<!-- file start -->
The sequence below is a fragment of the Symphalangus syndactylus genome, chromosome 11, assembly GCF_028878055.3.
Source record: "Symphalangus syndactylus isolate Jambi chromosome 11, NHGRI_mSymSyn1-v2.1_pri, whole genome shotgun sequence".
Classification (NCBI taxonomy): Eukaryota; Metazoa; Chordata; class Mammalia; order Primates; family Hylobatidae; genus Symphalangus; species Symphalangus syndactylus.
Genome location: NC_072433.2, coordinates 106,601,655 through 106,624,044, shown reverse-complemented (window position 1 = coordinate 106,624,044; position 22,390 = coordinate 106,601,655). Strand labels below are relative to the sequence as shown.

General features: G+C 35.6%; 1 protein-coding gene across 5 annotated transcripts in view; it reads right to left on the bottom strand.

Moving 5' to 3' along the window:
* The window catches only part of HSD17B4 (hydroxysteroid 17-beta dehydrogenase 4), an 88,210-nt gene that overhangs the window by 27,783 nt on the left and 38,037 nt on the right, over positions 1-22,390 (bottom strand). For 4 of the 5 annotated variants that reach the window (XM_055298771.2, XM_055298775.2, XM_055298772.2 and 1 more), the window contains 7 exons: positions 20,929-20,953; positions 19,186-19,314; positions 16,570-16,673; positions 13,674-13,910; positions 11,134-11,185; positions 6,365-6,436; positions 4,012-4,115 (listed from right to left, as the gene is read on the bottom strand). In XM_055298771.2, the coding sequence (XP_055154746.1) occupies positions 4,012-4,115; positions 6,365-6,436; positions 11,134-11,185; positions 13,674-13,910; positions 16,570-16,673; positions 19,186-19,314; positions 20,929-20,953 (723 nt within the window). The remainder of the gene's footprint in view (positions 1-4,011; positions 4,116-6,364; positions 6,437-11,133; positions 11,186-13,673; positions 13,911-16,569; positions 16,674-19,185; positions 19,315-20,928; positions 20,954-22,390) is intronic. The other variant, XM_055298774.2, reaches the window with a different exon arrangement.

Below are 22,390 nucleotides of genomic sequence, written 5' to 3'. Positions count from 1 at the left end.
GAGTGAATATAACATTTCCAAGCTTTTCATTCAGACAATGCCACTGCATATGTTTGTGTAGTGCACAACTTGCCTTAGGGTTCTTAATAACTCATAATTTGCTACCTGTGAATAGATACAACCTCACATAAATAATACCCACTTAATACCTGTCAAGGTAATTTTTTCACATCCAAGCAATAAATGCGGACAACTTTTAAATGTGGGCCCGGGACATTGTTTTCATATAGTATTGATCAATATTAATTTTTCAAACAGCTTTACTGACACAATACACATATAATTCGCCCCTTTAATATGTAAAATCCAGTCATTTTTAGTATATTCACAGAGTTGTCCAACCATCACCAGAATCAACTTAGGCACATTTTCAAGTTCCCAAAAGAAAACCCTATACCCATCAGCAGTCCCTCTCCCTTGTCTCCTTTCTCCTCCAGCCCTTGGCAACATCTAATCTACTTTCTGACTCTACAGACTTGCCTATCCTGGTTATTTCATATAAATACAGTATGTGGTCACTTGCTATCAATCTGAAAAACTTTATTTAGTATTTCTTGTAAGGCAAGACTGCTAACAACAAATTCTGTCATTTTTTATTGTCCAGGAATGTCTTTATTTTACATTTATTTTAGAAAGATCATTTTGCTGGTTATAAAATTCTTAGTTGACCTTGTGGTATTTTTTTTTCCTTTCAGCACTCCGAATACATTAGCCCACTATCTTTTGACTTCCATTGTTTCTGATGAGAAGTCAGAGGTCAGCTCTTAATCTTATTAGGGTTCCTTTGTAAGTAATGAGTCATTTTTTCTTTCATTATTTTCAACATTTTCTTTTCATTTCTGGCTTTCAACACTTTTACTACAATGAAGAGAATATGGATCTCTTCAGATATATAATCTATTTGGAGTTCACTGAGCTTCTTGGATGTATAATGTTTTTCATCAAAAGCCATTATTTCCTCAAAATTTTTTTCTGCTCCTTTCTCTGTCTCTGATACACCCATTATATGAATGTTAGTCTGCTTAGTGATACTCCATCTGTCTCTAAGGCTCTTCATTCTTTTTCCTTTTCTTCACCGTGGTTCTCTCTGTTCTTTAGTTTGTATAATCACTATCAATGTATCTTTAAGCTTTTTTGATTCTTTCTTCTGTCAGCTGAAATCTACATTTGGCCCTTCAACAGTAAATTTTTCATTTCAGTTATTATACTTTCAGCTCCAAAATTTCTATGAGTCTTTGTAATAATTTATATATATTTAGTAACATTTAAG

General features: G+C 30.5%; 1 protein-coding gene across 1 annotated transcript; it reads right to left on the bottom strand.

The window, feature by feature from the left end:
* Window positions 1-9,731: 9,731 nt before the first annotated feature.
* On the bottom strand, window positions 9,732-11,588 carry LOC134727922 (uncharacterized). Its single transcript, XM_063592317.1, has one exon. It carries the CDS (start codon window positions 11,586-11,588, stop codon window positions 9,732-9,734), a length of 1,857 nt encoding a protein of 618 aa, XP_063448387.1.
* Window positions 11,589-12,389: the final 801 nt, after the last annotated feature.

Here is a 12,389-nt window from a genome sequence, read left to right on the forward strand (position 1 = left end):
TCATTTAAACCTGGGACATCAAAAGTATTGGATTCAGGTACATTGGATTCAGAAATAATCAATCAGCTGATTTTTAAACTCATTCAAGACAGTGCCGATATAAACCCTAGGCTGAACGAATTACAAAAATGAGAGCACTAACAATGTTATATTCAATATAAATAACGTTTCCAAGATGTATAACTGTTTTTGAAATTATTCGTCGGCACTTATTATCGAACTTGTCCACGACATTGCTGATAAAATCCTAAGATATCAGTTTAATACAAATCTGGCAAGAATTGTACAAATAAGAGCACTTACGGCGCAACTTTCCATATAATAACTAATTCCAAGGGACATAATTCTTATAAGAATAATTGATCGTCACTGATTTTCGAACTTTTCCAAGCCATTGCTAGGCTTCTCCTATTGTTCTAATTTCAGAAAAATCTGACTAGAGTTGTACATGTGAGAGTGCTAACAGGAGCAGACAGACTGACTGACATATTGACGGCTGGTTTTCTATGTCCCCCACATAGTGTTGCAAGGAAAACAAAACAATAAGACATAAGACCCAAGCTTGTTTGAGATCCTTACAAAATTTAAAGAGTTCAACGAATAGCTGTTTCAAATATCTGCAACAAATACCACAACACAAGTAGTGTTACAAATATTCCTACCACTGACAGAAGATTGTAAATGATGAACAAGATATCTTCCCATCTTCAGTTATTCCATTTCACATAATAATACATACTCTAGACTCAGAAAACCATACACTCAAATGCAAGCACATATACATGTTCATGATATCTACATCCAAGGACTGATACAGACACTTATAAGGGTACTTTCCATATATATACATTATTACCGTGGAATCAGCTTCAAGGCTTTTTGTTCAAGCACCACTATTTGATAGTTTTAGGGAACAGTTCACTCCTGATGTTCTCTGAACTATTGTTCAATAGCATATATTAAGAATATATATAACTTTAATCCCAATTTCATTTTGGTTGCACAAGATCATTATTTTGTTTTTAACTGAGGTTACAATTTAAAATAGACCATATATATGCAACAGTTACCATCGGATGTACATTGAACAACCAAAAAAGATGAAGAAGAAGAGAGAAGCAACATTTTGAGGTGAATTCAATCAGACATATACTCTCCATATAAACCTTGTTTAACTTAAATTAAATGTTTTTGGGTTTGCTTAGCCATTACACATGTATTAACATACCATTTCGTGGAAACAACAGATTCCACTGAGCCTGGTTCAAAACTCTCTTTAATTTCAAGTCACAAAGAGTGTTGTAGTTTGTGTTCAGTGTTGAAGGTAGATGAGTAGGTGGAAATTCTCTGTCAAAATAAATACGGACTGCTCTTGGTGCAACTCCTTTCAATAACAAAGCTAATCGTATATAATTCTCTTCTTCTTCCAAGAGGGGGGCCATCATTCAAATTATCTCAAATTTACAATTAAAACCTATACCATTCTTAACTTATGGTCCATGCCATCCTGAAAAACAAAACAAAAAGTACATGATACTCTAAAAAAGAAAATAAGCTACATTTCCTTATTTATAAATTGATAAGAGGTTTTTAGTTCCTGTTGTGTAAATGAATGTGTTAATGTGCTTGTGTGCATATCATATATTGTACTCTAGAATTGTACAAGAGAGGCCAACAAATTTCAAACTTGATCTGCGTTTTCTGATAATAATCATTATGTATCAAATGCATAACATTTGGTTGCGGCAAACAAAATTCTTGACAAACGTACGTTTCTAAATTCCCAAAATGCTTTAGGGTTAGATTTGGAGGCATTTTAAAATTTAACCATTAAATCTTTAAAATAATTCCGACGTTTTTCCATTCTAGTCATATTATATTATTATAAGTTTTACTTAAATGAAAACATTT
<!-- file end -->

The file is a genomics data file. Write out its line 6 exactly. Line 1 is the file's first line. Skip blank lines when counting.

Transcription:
Moving 5' to 3' along the window: